Since the ongoing famine across the Horn of Africa has made Somalia, once more, a top news story, I thought, over the next few days, it would be good to take a look at some of the organizations working there.
There are dozens of aid and development type agencies working in Somalia and the region, of course, so this will be just a glimpse of what has been done there and of what work continues even when the region isn’t in the headlines.
At the bottom of this post, I am again running a list of some of the many organizations that are working to help the 12-million plus people currently facing famine across the region.
Today’s post looks at IREX, an international, nonprofit agency that “enables local individuals and institutions to build key elements of a vibrant society: quality education, independent media, and strong communities.”
It was formed in 1968 as the International Research & Exchanges Board by some of the top U.S. universities to administer exchanges with the Soviet Union and Eastern Europe. IREX now works, or partners with other agencies, in over 100 countries.
The following text and video is taken from the IREX website, and is just one example of its efforts in Somalia:
“Huda Qalib tears up when she hears the stories of clan violence. People ‘fight and kill each other over small things,’ she says. ‘I wondered what they were thinking at the time.’ Together with a team of other activists, the 23-year-old aspiring media professional is organizing a series of community conversations throughout Somaliland to bring together people from all walks of life to discuss sources of and solutions to clan-related conflict. Conversations are prompted by viewings of media spots which have been produced by the youth activists, followed by youth-facilitated discussions on the issues raised in the media spots. The events are being carried out through IREX’s Uniting Communities to Mitigate Conflict (UCMC) program.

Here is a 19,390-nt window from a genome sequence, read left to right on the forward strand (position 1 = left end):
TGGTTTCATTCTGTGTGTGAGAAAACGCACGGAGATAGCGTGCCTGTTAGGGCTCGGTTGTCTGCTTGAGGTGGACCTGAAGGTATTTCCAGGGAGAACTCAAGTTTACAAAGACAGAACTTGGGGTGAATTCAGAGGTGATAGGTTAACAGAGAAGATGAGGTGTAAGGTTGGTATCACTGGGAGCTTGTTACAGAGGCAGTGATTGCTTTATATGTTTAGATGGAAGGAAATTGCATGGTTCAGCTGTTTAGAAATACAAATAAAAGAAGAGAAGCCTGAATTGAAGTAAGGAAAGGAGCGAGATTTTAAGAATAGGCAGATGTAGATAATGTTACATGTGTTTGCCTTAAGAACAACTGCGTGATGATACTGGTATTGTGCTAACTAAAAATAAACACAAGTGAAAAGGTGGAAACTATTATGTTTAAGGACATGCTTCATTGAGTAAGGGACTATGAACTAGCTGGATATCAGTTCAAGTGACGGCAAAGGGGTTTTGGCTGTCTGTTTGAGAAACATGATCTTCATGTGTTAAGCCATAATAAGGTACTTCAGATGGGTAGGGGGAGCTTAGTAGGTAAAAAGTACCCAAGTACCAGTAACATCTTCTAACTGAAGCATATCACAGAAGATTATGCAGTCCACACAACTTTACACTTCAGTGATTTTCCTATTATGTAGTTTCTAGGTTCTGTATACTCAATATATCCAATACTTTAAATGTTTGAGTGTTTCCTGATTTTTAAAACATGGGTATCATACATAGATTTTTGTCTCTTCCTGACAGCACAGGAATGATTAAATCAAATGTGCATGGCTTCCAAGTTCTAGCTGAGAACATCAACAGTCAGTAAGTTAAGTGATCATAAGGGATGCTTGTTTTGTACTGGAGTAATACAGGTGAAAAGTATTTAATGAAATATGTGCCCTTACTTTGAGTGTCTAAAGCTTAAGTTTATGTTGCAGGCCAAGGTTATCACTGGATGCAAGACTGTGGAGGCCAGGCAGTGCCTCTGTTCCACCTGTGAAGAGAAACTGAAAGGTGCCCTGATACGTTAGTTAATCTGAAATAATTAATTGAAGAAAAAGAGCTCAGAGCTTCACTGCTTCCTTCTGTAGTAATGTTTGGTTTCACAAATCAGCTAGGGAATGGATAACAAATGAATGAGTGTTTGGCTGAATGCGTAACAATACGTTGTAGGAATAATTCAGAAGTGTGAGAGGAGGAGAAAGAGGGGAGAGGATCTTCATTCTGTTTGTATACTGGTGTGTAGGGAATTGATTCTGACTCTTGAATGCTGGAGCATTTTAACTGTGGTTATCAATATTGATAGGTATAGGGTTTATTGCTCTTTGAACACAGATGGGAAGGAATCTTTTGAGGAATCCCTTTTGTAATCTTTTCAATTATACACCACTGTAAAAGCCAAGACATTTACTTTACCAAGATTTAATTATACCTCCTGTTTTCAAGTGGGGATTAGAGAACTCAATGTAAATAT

“Over the past several months, Huda and her colleagues have produced more than 40 media spots – including radio dramas, television debates, public service announcements, documentaries, and newspaper articles – all addressing different methods to peaceful approaches to clan-related conflict and what people can do to promote peace in their communities. According to Huda, ‘The media spots wake people up to stop fighting.’”
(This video talks a lot about God in the beginning, but please stick with it. It’s about ending clan violence, not religion.)
Here’s a list of organizations working in the region and taking donations for immediate famine relief:
Catholic Relief Services: 800-736-3467
Doctors Without Borders: 888-392-0392
Mercy Corps: 888-256-1900
Oxfam America: 800-77-OXFAM (800-776-9326). Outside the U.S.: 617-482-1211
Save the Children: 800-728-3843
U.N. World Food Program: 866-929-1694
UNICEF United States Fund: 800-FOR-KIDS (800-367-5437)
World Concern 866-530-5433 or by texting the word “crisis” to 20222
World Vision 888-511-6443